- Attorneys representing the state of Florida filed a memorandum of law on Monday, opposing a lawsuit challenging Senate Bill 264, which bans individuals from certain countries from acquiring residential properties near critical infrastructure and military installations.
- The attorneys argue that the legislation is constitutional, asserting Florida’s right to regulate its land and emphasizing that it does not discriminate based on national origin or race.
- The state requests the denial of a motion to halt enforcement of the bill and defends it as a means to protect Florida’s land from acquisition by “China and other hostile foreign nations.”
Attorneys representing the state of Florida filed a memorandum of law on Monday in opposition to a lawsuit against Senate Bill 264, which prohibits individuals hailing from certain countries from acquiring residential properties near critical infrastructure and military installations.
The document attempts to prove the legislation’s constitutionality on the grounds that the ruling upholds Florida’s “fundamental sovereign prerogative” to regulate the land within its own borders. The attorneys add that the state possesses broad constitutional authority to regulate the acquisition of its own land and has not acted here based on national origin or race.
The state also requests that U.S. District Judge Allen Winsor denies a motion of injunction that would halt enforcement of the Senate bill.
“SB 264, the law at issue here, protects Florida’s very soil, particularly areas close to sensitive sites, from acquisition by “China and other hostile foreign nations” and their principals,” reads the memorandum.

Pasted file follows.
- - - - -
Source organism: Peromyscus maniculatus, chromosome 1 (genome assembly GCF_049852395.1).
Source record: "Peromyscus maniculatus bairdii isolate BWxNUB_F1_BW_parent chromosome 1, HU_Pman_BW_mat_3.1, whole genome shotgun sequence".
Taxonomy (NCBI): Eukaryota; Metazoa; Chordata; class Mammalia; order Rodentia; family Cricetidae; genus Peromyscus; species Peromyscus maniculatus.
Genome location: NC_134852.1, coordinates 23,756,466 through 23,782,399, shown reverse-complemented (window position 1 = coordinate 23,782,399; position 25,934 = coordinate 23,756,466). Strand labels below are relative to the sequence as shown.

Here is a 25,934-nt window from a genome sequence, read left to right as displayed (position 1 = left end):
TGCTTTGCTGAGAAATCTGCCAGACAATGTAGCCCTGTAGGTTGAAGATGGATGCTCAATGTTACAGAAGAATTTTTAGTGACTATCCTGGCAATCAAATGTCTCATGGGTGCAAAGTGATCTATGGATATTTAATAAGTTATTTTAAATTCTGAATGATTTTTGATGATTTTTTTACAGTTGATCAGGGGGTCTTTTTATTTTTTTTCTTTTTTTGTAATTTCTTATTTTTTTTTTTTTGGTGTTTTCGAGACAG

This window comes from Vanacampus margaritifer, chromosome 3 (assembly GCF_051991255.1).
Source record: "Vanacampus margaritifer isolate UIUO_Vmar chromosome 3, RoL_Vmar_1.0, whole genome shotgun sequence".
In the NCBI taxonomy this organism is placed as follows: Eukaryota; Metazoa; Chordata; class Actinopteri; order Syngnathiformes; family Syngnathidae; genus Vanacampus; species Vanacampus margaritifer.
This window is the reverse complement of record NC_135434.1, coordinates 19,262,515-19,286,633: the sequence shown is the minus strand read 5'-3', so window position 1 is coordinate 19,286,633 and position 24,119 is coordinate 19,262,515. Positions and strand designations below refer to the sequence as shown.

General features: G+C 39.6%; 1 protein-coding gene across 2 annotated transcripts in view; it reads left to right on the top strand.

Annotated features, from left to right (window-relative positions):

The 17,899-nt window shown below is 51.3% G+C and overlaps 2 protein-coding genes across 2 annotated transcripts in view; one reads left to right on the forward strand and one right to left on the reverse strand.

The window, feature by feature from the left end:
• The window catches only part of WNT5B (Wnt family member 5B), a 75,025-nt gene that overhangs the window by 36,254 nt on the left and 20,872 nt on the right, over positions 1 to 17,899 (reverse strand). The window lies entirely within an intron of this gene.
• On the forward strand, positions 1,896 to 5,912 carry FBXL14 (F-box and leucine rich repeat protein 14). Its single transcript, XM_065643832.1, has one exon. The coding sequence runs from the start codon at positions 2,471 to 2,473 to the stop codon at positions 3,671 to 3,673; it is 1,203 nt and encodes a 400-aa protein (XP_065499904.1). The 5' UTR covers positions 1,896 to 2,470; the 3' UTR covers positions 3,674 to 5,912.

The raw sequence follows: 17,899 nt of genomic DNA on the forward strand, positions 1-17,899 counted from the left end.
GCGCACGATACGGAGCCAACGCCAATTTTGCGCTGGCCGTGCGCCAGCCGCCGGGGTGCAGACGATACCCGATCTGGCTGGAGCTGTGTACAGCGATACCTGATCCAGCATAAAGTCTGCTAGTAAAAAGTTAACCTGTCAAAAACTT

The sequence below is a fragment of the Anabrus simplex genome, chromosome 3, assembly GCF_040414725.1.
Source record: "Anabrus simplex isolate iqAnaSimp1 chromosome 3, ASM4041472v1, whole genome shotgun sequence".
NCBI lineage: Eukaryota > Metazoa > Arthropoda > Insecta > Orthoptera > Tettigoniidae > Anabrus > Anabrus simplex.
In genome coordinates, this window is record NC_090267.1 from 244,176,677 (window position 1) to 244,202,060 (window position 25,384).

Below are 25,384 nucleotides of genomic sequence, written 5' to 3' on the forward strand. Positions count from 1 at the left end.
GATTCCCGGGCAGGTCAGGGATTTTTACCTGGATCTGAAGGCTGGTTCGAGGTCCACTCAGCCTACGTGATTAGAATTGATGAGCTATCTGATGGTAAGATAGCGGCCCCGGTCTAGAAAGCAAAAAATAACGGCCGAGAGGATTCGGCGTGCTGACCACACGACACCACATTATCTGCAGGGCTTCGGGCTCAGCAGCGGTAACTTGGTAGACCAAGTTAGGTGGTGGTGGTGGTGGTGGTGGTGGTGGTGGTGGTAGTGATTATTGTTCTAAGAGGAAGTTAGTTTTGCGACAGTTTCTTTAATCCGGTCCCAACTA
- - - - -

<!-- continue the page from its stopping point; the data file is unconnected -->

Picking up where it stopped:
The legislation imposes restrictions on citizens of China, Cuba, Venezuela, Syria, Iran, Russia, and North Korea. Chinese residents in Florida, alongside a real estate brokerage catering predominantly to Chinese clientele, jointly filed a lawsuit (Shen v. Simpson) against the state last month under the assertion that the law will place an unjustified burden of suspicion on anyone with an Asian, Russian, Iranian, Cuban, Venezuelan, or Syrian-sounding name seeking to purchase property.
The challenge further argues that the measure will, in practice, institutionalize and broaden housing discrimination against Asian individuals, thereby violating both the Constitution and the Fair Housing Act. Last week, the United State Department of Justice filed a Statement of Interest in support of the suit.
“The United States respectfully submits this Statement of Interest … to advise the Court of the United States’ view that the provisions of SB 264 to be codified at Florida Statutes violate the Fair Housing Act (“FHA”) and the Equal Protection Clause of the Fourteenth Amendment of the United States Constitution,” reads the Justice Department’s amicus. “These unlawful provisions will cause serious harm to people simply because of their national origin, contravene federal civil rights laws, undermine constitutional rights, and will not advance the State’s purported goal of increasing public safety”
State leaders, including Gov. Ron DeSantis and Commissioner of Agriculture Wilton Simpson, previously vowed to “crack down” on countries like China in response to foreign businesses reportedly buying up large tracts of farmland.
A recent report by the National Association of Realtors found that Chinese real estate investors spent over $6 billion on American real estate over a 12-month period that ended in March — more than any other foreign group.
Notably, Florida accounted for 24 percent of all international real estate purchases in the US.
“Florida is taking action to stand against the United States’ greatest geopolitical threat — the Chinese Communist Party,” said DeSantis. “I’m proud to sign this legislation to stop the purchase of our farmland and land near our military bases and critical infrastructure by Chinese agents.”